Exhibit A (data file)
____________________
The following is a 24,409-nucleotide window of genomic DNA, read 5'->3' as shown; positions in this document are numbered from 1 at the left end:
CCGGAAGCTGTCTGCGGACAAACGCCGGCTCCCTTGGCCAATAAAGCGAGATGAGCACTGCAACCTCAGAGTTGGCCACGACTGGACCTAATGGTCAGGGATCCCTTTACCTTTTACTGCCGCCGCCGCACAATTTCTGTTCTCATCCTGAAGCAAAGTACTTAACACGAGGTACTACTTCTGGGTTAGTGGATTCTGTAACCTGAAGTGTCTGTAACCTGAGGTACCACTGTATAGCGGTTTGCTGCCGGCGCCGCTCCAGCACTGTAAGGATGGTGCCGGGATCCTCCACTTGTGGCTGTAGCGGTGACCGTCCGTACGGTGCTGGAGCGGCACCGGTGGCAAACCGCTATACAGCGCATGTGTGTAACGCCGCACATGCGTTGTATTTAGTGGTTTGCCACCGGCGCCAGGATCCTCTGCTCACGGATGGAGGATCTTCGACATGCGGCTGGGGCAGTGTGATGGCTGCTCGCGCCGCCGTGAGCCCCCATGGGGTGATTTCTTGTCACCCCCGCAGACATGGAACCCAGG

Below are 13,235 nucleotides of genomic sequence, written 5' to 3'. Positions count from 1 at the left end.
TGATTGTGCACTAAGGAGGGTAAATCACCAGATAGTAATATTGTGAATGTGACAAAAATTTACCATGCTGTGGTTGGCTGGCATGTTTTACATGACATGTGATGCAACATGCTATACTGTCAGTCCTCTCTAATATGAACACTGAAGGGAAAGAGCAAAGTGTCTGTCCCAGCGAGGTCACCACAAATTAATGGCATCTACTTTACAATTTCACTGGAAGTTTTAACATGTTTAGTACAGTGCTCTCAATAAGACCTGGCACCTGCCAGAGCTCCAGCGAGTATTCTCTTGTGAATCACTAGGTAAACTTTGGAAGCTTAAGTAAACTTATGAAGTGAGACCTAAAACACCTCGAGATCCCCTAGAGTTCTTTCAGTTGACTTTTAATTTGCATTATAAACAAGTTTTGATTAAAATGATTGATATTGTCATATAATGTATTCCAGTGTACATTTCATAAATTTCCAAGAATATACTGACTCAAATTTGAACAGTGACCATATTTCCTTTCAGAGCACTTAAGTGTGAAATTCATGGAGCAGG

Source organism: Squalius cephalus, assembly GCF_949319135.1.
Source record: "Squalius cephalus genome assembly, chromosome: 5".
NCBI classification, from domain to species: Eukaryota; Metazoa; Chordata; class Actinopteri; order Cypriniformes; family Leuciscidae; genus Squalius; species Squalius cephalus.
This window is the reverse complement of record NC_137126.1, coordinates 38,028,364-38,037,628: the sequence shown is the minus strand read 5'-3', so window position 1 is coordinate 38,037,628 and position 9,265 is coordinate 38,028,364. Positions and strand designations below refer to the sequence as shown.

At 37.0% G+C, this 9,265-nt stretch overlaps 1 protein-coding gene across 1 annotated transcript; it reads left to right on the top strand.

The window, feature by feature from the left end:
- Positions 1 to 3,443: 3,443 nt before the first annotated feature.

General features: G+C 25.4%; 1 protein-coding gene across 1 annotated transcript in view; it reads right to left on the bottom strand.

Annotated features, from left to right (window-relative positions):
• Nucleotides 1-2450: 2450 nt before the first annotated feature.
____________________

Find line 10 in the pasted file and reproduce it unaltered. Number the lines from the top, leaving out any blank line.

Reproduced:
The window, feature by feature from the left end: